The linked example was to do with programming ethics rather than choice of clock size, but to give an idea:
    Consider you are writing the control system for an unmanned petrol (gasoline) pump - should you allow people to exceed their credit card limits?
    Spoiler: why the obvious answer may not be correct
    Show
    Does it change your answer if you know that the pump will be used at an unmanned filling station in Canada 20 miles from the next shelter?

    The problem is that unconsidered uses of the product can completely change the assumed requirements that define it.

    For reference, this is an 1990 or 91.

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    Orc in the Playground
     
    SwashbucklerGuy

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    Default Re: Why do they still use such a small number of bits to store the time on computers?

    Quote Originally Posted by Khedrac View Post
    Another thing to remeber is that the developers may have been writing code for something completely different and then someone else realised it could be used for the long-lived use.
    That, or they don't even know what they are writing for as they are just writing a function they have been given a specification for.

    Back when I was at University I was taught that the British Computer Society advised that all programmers should seek to be fully informed on what they are writing code for - and it was pointed out that this is practically impossible.
    The linked example was to do with programming ethics rather than choice of clock size, but to give an idea:
    Consider you are writing the control system for an unmanned petrol (gasoline) pump - should you allow people to exceed their credit card limits?
    Spoiler: why the obvious answer may not be correct
    Show
    Does it change your answer if you know that the pump will be used at an unmanned filling station in Canada 20 miles from the next shelter?

    The problem is that unconsidered uses of the product can completely change the assumed requirements that define it.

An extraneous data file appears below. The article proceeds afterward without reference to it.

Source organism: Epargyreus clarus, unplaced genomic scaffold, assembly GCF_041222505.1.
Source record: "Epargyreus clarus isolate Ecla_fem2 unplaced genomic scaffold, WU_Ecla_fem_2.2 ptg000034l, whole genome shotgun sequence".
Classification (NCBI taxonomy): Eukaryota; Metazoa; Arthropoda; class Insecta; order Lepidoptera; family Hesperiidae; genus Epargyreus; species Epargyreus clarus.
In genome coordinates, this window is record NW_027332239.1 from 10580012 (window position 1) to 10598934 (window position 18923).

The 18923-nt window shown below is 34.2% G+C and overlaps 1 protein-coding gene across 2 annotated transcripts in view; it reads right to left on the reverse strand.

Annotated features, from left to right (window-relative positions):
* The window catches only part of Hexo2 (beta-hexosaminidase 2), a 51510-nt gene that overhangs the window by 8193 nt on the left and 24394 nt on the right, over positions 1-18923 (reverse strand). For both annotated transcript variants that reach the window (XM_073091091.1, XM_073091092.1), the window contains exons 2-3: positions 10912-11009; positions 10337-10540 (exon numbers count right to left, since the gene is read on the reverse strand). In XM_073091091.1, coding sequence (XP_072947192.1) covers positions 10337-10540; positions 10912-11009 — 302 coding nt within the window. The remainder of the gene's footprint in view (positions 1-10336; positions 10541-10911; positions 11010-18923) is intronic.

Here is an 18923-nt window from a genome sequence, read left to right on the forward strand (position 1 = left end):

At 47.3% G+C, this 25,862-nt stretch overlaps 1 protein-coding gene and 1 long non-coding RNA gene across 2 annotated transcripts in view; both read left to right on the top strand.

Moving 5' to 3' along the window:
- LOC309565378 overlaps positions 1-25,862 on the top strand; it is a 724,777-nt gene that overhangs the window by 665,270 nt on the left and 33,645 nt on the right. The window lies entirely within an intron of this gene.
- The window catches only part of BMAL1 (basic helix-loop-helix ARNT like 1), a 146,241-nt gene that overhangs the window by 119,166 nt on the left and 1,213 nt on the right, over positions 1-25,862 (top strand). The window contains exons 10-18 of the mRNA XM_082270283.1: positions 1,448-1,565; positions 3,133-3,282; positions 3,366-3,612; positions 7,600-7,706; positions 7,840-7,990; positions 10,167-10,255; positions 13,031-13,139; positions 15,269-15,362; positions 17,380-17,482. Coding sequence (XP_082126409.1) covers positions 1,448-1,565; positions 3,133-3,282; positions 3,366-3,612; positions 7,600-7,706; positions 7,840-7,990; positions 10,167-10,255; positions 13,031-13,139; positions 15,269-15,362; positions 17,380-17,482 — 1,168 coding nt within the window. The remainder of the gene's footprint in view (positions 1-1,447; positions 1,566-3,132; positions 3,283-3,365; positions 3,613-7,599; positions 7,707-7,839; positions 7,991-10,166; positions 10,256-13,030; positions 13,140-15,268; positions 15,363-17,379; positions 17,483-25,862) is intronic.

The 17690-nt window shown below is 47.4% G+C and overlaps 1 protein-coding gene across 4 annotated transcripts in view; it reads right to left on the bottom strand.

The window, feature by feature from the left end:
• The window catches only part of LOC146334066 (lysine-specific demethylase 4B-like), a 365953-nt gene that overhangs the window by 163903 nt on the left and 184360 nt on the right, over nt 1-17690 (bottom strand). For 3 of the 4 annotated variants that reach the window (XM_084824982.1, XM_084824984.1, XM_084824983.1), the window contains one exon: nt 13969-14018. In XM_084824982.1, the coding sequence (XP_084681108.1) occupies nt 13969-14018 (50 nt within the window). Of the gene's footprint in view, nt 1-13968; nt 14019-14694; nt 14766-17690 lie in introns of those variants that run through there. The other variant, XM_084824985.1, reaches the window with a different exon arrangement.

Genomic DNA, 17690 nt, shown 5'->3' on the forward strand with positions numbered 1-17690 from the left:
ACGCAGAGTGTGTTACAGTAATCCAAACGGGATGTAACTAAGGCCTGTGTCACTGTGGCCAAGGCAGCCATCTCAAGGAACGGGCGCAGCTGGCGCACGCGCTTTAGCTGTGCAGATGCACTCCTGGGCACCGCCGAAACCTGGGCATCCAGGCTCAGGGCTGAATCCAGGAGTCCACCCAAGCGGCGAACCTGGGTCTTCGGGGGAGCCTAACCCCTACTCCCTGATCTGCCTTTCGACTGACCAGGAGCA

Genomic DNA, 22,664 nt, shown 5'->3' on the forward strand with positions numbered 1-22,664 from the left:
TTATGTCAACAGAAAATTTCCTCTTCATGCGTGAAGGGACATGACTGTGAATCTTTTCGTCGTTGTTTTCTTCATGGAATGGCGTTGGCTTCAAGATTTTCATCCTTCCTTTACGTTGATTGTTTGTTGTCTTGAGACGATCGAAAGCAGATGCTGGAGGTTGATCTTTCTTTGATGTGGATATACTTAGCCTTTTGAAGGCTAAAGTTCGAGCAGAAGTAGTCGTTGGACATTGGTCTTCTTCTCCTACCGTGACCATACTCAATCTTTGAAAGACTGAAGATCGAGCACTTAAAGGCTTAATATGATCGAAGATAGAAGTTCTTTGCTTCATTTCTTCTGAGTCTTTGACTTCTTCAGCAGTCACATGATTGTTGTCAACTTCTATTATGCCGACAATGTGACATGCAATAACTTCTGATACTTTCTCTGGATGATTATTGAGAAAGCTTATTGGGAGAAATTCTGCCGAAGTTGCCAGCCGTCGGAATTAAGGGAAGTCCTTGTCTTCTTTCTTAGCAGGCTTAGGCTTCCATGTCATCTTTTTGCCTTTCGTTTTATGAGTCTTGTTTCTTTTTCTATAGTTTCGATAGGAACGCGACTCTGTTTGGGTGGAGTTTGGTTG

For reference, this is an 1990 or 91.
    Reminds me of that guy who deleted his online java library in protest and accidently crashed half the internet... because it turns out everyone was using a package that used a package that used a package that used his package containing an extremely basic string concatenation function.
    Quote Originally Posted by crayzz
    That a given person is known for his sex appeal does not mean that he is only known for his sex appeal.
    Quote Originally Posted by jere7my
    For instance, I am also known for my humility.

  13. - Top - End - #13
    Ogre in the Playground
     
    NecromancerGuy

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    Default Re: Why do they still use such a small number of bits to store the time on computers?

    Quote Originally Posted by crayzz View Post
    Reminds me of that guy who deleted his online java library in protest and accidently crashed half the internet... because it turns out everyone was using a package that used a package that used a package that used his package containing an extremely basic string concatenation function.
    Javascript, not Java, but yeah. The left-pad incident.
    Last edited by IthilanorStPete; 2020-09-15 at 11:22 AM.

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    Bugbear in the Playground
     
    Whoracle's Avatar

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    Default Re: Why do they still use such a small number of bits to store the time on computers?

    Quote Originally Posted by crayzz View Post
    Reminds me of that guy who deleted his online java library in protest and accidently crashed half the internet... because it turns out everyone was using a package that used a package that used a package that used his package containing an extremely basic string concatenation function.
    For anyone interested in the wider story, the package was leftpad on NPM, so JavaScript rather than Java. A fine tale of the dangers of centralization and dependency on, well, dependencies.

    Edit: Damn, ninja'd
    Last edited by Whoracle; 2020-09-15 at 11:35 AM.

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    Orc in the Playground
     
    SwashbucklerGuy

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    Default Re: Why do they still use such a small number of bits to store the time on computers?

    Quote Originally Posted by IthilanorStPete View Post
    Javascript, not Java, but yeah. The left-pad incident.
    Quote Originally Posted by Whoracle View Post
    For anyone interested in the wider story, the package was leftpad on NPM, so JavaScript rather than Java. A fine tale of the dangers of centralization and dependency on, well, dependencies.

    Edit: Damn, ninja'd
    Mea Culpa, but yes, that incident.
    Quote Originally Posted by crayzz
    That a given person is known for his sex appeal does not mean that he is only known for his sex appeal.
    Quote Originally Posted by jere7my
    For instance, I am also known for my humility.